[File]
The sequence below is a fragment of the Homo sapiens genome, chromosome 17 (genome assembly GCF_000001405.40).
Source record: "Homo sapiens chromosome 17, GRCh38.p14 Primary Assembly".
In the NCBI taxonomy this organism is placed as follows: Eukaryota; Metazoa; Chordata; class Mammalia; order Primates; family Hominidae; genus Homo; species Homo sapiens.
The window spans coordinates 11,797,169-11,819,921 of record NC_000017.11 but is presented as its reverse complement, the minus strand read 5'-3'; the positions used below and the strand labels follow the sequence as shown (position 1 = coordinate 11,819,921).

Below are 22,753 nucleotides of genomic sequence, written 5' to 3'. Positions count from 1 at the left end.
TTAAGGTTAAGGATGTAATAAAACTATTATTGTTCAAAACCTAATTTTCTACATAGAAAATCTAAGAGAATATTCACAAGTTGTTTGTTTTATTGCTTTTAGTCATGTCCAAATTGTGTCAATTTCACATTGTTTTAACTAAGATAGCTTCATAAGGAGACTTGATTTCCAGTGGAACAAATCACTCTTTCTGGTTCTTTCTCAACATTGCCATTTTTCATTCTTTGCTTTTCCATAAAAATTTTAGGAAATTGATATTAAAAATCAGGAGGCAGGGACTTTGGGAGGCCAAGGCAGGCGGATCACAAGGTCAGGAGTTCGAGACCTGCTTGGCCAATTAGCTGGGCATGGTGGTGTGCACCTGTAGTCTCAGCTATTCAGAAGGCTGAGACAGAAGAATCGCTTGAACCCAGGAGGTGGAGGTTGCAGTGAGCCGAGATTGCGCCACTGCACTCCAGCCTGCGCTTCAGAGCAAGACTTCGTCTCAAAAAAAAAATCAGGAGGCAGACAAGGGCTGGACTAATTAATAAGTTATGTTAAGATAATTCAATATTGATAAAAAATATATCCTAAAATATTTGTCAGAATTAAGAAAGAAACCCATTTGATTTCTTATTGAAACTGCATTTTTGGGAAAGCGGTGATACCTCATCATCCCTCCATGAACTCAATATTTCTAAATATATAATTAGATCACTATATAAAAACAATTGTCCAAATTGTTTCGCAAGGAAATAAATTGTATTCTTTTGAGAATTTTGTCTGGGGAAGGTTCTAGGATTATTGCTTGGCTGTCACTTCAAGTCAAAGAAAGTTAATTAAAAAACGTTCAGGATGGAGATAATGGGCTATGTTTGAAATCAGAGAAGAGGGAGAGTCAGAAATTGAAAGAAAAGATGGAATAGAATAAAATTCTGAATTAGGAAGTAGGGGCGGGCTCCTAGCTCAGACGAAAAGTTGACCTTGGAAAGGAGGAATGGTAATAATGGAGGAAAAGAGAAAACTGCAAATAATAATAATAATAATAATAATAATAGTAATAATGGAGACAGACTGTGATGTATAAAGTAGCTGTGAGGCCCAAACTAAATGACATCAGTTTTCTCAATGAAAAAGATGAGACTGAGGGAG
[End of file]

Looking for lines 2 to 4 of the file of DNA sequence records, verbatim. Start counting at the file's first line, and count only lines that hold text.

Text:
Source record: "Homo sapiens chromosome 17, GRCh38.p14 Primary Assembly".
In the NCBI taxonomy this organism is placed as follows: Eukaryota; Metazoa; Chordata; class Mammalia; order Primates; family Hominidae; genus Homo; species Homo sapiens.
The window spans coordinates 11,797,169-11,819,921 of record NC_000017.11 but is presented as its reverse complement, the minus strand read 5'-3'; the positions used below and the strand labels follow the sequence as shown (position 1 = coordinate 11,819,921).